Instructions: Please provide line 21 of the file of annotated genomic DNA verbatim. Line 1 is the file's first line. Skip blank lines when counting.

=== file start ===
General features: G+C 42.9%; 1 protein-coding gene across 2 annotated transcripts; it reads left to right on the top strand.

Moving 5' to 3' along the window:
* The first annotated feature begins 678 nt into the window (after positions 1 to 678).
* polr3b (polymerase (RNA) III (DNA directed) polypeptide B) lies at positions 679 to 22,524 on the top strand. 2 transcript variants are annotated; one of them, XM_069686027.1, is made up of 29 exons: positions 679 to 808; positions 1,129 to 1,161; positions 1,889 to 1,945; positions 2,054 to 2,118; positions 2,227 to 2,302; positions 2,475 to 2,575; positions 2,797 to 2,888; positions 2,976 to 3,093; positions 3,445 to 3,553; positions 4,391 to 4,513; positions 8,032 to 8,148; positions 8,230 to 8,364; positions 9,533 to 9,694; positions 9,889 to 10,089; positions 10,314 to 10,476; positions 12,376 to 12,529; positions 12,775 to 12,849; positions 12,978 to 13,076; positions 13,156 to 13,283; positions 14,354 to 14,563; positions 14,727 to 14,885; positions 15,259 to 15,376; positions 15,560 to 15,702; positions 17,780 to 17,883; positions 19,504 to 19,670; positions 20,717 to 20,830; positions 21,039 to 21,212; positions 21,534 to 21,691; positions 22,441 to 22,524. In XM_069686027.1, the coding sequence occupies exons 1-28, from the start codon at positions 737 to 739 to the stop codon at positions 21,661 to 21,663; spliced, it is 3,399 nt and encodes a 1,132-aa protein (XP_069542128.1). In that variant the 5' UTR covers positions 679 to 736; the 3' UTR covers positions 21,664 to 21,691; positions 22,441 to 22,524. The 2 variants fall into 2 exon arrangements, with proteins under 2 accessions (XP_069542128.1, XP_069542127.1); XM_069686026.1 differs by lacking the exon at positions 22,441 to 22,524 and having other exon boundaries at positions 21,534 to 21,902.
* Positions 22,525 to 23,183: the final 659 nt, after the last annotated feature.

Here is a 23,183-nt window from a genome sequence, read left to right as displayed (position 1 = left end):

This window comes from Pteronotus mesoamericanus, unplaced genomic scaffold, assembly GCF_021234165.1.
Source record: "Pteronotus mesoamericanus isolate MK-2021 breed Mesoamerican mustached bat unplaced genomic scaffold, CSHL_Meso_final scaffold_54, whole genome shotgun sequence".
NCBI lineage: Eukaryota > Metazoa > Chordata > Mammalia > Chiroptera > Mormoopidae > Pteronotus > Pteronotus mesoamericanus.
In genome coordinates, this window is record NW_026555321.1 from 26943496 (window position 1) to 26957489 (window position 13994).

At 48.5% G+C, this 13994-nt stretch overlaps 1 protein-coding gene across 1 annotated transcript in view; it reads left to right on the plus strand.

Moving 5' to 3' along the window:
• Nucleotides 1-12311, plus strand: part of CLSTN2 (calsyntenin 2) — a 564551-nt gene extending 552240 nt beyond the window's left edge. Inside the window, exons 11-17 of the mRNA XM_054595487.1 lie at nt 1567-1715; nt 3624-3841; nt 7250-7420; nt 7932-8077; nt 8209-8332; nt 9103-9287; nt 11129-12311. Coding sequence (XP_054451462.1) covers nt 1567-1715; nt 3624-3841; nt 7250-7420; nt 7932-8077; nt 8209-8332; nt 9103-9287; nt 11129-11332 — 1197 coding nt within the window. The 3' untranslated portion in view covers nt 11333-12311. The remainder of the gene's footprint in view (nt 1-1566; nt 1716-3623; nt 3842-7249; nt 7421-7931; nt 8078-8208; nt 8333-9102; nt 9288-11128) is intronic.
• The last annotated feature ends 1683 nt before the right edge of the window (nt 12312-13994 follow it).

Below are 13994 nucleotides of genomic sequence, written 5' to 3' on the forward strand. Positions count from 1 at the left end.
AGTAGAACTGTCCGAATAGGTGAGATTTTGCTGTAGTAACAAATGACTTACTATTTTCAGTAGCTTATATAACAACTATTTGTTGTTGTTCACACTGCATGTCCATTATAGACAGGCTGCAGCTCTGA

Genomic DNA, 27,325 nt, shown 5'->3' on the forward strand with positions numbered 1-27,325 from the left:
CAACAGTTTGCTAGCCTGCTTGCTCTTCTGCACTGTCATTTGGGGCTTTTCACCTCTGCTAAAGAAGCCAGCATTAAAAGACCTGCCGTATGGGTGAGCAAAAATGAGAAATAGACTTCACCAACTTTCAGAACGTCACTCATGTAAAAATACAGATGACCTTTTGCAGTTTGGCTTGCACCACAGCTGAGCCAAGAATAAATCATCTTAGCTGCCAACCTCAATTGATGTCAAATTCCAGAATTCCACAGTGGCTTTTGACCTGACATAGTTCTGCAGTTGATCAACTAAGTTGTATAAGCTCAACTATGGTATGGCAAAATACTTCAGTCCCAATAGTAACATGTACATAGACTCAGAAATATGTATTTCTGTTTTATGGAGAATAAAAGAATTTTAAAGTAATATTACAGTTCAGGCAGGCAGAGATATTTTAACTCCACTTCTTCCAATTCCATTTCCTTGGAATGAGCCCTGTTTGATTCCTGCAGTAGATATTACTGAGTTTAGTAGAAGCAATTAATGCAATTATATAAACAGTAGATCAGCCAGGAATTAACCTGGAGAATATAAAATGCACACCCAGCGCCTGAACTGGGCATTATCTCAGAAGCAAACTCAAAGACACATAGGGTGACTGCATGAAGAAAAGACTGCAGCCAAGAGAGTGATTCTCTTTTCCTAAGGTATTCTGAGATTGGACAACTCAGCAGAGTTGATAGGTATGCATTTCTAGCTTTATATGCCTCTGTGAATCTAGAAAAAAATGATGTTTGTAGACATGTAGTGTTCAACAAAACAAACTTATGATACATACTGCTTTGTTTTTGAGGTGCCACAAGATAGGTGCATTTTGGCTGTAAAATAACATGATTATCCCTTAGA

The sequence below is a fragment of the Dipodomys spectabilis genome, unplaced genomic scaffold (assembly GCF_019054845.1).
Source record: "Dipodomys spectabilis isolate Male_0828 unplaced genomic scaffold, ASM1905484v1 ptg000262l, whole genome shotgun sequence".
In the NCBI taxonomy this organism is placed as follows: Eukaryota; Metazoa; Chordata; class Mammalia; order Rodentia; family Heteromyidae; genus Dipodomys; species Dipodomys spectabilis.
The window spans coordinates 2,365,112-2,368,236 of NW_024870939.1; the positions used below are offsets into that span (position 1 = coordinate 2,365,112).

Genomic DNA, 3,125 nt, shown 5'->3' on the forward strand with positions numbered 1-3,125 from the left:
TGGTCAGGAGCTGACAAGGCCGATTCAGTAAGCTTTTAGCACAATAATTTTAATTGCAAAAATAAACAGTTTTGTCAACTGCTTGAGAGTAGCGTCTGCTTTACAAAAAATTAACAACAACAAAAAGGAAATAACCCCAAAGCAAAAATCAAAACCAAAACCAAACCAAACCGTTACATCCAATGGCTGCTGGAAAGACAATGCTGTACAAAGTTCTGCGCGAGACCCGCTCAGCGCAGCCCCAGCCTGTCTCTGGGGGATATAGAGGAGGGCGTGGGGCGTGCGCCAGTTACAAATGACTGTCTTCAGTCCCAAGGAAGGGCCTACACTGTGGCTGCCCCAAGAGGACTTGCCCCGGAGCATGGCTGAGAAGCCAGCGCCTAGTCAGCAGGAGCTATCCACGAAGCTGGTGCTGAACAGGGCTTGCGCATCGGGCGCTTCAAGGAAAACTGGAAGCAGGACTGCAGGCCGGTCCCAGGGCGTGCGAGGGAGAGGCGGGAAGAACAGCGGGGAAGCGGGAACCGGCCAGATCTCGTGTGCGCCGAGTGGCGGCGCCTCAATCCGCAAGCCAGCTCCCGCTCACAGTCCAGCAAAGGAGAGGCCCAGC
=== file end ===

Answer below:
In the NCBI taxonomy this organism is placed as follows: Eukaryota; Metazoa; Chordata; class Mammalia; order Rodentia; family Heteromyidae; genus Dipodomys; species Dipodomys spectabilis.